Structural Characterization of Natural and Processed Zircons with X-Rays and Nuclear Techniques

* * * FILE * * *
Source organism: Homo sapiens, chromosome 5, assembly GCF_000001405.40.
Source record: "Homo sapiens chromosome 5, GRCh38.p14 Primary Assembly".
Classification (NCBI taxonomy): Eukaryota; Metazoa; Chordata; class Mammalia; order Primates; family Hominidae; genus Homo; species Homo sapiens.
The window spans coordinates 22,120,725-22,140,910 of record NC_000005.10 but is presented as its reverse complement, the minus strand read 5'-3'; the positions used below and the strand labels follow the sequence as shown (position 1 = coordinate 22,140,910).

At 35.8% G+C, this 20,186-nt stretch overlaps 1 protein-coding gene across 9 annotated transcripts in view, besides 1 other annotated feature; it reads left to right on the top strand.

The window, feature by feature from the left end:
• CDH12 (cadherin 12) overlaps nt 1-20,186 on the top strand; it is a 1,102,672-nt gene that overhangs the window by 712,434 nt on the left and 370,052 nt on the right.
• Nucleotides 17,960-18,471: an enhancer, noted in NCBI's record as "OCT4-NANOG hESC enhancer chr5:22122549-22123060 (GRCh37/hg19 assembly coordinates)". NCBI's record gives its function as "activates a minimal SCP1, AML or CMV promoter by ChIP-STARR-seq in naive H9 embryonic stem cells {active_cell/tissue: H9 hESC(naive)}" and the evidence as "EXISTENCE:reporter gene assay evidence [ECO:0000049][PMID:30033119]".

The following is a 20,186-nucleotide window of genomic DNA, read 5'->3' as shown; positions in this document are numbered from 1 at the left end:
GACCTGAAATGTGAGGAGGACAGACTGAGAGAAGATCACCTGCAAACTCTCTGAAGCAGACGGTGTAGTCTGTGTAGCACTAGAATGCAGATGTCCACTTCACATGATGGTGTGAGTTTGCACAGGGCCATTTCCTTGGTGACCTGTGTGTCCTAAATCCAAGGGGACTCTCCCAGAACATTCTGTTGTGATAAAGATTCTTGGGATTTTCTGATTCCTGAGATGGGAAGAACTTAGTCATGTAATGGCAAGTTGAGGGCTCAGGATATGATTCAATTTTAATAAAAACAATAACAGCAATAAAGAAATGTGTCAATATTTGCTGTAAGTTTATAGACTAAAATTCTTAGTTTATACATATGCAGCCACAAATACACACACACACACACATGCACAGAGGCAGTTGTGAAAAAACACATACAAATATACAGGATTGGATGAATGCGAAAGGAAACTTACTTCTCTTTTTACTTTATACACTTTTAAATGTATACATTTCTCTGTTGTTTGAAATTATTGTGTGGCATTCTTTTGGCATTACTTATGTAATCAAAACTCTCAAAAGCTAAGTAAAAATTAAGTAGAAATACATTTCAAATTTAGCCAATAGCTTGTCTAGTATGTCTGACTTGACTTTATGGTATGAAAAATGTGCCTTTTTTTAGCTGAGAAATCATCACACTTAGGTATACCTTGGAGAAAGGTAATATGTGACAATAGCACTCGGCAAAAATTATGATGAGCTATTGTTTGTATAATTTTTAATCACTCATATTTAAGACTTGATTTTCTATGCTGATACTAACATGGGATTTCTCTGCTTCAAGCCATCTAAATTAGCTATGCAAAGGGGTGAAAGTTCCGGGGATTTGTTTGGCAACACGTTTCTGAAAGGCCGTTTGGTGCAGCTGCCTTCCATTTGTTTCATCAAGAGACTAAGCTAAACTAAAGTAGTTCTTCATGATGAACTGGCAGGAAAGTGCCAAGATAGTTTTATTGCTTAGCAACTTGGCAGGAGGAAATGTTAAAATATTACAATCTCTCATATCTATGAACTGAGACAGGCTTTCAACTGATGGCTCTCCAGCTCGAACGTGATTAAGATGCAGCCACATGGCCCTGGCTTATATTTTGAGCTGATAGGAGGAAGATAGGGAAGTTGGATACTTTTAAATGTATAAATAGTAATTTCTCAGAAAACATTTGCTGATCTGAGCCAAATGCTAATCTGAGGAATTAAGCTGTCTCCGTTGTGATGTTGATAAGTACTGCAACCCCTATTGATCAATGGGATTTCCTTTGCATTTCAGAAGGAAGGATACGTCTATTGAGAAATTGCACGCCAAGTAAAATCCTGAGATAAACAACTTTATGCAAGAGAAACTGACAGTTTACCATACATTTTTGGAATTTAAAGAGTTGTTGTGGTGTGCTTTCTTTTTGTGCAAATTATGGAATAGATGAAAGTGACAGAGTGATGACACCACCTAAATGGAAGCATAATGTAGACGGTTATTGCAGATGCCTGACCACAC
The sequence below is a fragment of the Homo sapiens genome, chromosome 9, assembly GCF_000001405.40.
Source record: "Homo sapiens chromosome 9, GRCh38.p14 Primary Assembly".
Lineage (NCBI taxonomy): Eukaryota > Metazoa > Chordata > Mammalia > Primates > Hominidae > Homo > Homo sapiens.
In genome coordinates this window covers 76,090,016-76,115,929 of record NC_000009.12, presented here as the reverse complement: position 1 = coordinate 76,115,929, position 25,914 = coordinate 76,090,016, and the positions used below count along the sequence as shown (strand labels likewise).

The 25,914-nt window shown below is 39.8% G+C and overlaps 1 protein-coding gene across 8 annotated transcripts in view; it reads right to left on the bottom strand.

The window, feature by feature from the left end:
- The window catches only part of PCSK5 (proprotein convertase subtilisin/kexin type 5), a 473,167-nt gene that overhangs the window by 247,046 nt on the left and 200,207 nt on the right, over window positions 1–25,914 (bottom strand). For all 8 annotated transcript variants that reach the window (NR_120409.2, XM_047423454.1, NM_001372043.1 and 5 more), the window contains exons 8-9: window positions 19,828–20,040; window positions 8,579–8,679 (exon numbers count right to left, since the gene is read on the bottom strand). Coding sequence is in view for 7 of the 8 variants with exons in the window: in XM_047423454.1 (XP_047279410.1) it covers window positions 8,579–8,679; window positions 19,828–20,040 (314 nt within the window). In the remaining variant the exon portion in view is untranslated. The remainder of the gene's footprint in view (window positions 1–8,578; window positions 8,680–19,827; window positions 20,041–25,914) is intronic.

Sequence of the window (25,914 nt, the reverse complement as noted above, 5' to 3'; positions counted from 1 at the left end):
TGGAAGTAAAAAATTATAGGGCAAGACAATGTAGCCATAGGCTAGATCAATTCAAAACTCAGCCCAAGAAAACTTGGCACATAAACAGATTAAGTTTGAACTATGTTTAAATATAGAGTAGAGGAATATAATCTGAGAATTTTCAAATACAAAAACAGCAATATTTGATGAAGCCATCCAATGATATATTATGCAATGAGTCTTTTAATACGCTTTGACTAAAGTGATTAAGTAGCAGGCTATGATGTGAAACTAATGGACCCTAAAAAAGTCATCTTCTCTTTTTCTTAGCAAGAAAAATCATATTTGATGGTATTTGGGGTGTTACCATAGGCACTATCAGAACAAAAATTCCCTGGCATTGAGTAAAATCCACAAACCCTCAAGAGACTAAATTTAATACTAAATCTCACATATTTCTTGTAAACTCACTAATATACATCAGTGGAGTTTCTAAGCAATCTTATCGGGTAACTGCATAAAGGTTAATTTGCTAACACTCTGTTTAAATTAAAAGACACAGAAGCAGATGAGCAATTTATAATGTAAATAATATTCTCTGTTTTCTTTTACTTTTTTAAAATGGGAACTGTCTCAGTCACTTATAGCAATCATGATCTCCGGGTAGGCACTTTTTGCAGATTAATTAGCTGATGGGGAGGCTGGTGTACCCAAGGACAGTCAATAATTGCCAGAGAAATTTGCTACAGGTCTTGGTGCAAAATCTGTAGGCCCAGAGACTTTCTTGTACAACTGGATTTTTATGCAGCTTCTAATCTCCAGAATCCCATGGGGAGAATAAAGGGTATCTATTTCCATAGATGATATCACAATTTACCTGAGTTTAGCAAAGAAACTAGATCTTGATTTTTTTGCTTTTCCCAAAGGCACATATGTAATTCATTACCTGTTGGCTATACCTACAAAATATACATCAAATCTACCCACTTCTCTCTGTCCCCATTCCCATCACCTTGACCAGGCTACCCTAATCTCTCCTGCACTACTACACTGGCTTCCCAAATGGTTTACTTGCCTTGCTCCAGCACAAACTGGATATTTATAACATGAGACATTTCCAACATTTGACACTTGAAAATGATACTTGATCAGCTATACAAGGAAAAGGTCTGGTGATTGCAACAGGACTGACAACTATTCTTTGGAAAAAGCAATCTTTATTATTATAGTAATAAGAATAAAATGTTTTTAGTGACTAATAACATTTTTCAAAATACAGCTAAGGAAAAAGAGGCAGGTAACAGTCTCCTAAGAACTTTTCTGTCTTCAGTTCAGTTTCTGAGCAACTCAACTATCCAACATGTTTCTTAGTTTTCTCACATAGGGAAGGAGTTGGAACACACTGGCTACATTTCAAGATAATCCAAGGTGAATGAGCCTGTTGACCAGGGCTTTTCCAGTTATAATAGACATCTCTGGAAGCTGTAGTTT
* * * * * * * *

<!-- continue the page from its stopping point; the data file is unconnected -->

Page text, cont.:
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In ceramic industry, zircon sand is widely used in different applications because zirconia plays a role as common opacifying constituent. In particular, it is used as a basic component of glazes applied to ceramic tiles and sanitary ware as well as an opacifier in unglazed bulk porcelain stoneware. Natural zircon sands are the major source of zirconium minerals for industrial applications. In this paper, long, medium, and short range studies were conducted on zirconium minerals originated from Australia, South Africa, and United States of America using conventional and less conventional techniques (i.e., X-Ray Diffraction (XRD), Positron Annihilation Lifetime Spectroscopy (PALS), and Perturbed Angular Correlations (PAC)) in order to reveal the type and the extension of the regions that constitute the metamict state of zircon sands and themodifications therein produced as a consequence of the industrial milling process and the thermal treatment in the production line. Additionally, HPGe gamma-ray spectroscopy confirms the occurrence of significant levels of natural radioactivity responsible for metamictization in the investigated zircon samples. Results from XRD, PALS, and PAC analysis confirm that the metamict state of zircon is a dispersion of submicron disordered domains in a crystalline matrix of zircon.

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